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Heartbreak in Bangladesh: Cyclone Aila

Cyclone Aila in Bangladesh They are the most heartbreaking reports I’ve seen during my 12 months in this job. (Not that you can really quantify or categorize something like this, but last week was the first time I cried reading a crisis report.)

Cyclone Aila. If you haven’t heard about it, don’t feel bad. It really hasn’t been in the news much at all.

None of the major world news sites say anything about it. When I checked yesterday, they all had headlines about singing sensation Susan Boyle, but nothing about Cyclone Aila. However, just because there are no headlines doesn’t mean there is no news.

Over the past week, David Adhikary, our communications specialist in Bangladesh, has been sending photos and reports from the midst of the cyclone’s aftermath. They are devastating. Here are a few excerpts from his reports …

“During the disaster night, the children and their families suffered a lot. The cyclone took down their houses, and after that the dams were destroyed. Some of children had to stand in water for the whole night. The center staff found many of the children in a wet condition.”

“The Compassion center staff and the parents of the children are very anxious about the aftereffects of the flood. The dead animals could cause dangerous diseases, and the probability of malaria is very high.”

“There is not a single house in the village that hasn’t been affected by floodwater. The village is near the sea and the river water is very salty. The floodwater mixed with their water sources and made it impossible to drink.

“The water crisis is the major problem for the people. People were seen drinking the polluted floodwater to put off their thirst. The floodwater is very dirty and stinky. The dead animals and fish are floating all over the water. Children of that area are also drinking the same water.”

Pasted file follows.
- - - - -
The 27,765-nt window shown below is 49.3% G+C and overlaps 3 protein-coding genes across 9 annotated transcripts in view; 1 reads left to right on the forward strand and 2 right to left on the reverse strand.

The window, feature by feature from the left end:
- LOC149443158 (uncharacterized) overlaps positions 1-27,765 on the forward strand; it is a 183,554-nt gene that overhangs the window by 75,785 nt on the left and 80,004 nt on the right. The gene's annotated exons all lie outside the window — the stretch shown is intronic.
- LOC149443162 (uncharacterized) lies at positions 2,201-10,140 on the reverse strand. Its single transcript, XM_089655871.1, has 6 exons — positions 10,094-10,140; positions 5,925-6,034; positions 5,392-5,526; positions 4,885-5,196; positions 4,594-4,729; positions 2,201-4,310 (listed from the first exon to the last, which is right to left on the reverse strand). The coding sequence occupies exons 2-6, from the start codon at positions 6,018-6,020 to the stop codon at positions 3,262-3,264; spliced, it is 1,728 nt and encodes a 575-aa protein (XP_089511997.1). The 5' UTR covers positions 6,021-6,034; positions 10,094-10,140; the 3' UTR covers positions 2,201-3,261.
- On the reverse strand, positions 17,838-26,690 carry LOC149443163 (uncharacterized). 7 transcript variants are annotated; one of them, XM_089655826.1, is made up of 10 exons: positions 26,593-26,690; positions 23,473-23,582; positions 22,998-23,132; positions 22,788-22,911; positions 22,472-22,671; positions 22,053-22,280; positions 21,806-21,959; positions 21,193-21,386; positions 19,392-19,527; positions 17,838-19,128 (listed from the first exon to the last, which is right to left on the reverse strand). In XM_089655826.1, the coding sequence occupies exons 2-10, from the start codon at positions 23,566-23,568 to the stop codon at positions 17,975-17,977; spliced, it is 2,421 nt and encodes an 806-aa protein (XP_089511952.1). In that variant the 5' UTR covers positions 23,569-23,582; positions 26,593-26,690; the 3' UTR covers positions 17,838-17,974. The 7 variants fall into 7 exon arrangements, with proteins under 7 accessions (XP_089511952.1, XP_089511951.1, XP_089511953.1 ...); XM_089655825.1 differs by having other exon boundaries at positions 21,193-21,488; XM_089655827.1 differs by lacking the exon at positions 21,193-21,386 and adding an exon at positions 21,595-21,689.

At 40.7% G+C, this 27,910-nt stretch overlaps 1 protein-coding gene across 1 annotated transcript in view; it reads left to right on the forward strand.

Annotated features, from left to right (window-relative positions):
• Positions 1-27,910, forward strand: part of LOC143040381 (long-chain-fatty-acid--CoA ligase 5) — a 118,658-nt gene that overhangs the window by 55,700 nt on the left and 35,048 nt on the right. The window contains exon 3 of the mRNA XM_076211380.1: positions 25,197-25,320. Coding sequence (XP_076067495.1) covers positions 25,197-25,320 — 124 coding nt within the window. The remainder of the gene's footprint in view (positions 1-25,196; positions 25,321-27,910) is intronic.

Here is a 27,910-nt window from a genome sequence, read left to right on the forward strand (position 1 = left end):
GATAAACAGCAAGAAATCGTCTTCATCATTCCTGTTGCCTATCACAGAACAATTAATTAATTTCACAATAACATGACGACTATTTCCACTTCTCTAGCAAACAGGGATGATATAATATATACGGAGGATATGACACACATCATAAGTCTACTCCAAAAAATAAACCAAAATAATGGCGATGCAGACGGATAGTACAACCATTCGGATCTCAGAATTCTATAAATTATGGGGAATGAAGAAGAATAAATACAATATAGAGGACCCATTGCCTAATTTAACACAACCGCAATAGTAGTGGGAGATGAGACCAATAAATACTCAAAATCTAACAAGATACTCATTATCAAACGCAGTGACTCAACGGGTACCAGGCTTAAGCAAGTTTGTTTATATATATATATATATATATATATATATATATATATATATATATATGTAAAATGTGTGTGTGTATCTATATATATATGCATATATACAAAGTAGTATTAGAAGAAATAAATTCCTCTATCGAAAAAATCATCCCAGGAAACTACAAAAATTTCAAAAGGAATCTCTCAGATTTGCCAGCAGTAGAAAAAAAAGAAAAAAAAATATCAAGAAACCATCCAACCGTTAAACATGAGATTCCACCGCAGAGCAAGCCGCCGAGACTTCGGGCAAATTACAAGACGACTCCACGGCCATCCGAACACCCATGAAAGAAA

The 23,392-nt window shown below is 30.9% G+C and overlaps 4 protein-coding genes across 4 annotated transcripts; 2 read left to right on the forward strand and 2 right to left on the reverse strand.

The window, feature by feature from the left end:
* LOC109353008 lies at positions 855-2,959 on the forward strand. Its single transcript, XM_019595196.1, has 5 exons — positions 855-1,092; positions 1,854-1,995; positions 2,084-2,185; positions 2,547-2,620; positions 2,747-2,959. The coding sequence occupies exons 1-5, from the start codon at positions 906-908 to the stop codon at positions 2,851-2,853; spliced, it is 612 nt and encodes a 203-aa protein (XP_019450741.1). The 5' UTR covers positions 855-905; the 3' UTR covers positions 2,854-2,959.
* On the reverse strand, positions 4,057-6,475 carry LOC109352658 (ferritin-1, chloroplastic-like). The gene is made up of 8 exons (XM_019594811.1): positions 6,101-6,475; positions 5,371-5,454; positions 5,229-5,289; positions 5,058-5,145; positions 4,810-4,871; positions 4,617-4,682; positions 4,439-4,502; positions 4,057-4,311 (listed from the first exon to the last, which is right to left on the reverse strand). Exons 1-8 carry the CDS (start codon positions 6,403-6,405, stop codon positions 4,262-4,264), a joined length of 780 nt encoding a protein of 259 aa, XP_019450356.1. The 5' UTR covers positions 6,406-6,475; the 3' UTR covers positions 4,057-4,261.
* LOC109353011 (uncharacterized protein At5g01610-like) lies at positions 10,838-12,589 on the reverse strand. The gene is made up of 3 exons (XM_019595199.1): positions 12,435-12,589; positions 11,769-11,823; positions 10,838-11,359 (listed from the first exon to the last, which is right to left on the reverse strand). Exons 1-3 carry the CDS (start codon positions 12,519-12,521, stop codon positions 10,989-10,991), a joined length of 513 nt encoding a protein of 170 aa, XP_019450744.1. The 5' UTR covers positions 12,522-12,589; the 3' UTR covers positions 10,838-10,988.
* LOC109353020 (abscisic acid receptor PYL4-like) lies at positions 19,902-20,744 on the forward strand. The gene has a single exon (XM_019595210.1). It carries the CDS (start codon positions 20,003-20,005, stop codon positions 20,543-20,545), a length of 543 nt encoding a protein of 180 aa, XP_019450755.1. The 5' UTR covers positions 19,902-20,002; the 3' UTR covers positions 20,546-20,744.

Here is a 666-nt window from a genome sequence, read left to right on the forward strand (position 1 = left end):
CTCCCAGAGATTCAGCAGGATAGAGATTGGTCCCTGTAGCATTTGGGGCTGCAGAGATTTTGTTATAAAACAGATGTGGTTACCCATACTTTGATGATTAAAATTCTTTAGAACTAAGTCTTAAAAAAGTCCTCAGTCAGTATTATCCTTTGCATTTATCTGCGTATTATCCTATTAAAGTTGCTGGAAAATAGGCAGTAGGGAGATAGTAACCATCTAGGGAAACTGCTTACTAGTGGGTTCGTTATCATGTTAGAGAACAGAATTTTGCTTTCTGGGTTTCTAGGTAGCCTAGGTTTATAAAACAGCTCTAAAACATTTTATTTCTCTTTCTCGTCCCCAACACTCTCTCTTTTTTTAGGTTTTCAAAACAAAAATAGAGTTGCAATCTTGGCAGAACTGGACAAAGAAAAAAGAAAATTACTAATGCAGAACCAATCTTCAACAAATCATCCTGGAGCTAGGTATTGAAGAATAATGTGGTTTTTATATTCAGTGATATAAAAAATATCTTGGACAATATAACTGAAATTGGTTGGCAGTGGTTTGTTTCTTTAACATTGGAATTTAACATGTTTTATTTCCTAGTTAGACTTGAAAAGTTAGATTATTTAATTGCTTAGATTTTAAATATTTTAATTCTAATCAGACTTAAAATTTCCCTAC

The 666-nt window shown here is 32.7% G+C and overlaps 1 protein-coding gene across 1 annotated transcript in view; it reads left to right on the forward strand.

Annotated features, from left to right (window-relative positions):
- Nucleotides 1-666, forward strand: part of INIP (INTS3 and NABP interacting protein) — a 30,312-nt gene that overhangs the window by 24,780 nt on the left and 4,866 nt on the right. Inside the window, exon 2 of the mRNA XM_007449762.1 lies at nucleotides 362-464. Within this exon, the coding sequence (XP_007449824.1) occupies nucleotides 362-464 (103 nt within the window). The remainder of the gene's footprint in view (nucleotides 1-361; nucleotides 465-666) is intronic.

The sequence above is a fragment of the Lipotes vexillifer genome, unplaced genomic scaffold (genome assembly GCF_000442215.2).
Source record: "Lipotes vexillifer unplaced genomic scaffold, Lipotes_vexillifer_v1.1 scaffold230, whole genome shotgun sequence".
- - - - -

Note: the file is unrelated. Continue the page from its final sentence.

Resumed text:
Worse …

“The affected families have taken shelter at the nearest market. The families are staying with the animals in the market. The marketplace is badly polluted as the people are using the place for all kinds of uses.

“There is no toilet and the people are using free spaces for a toilet.

“The adult girls are staying with their families in the marketplace. Their parents are very anxious about their daughters because at nighttime they have to stay with lots of unknown people together in the marketplace.”

And perhaps saddest of all …

“This morning we received very sad news about one of the children we assist. Her mother committed suicide just after the cyclone disaster. Their house was broken down and she committed suicide out of her frustrations. She lost her husband last year during Cyclone Sidr. She faced many challenges last year and finally gave up. [The children] are now orphans and vulnerable. They lost their father and mother in two consecutive cyclones. Please join us in pray for these children.”

Oh, God.

It feels like it’s too much, doesn’t it? When I read stuff like this, I find myself begging Jesus to hurry up and return and make all things right. It’s difficult not to get overwhelmed with despair.

The crazy thing is, though, God has placed Compassion right in the midst of this mess. Because of our unique church-based structure, our child development centers are distributing food and water where even relief agencies haven’t been able to access!

Families who lost their homes and have nowhere to cook are receiving hot meals at the child development centers. During the next few weeks, the centers will provide them with dry food, oral rehydration therapy and water purification tablets.

Here are a few of David’s photos. As you look at them, pray for the people in the photos and the thousands more you don’t see who are in similar desperate situations.

If you sponsor a child in Bangladesh and your child has been affected by Cyclone Aila, we will contact you as soon as we receive information about your child.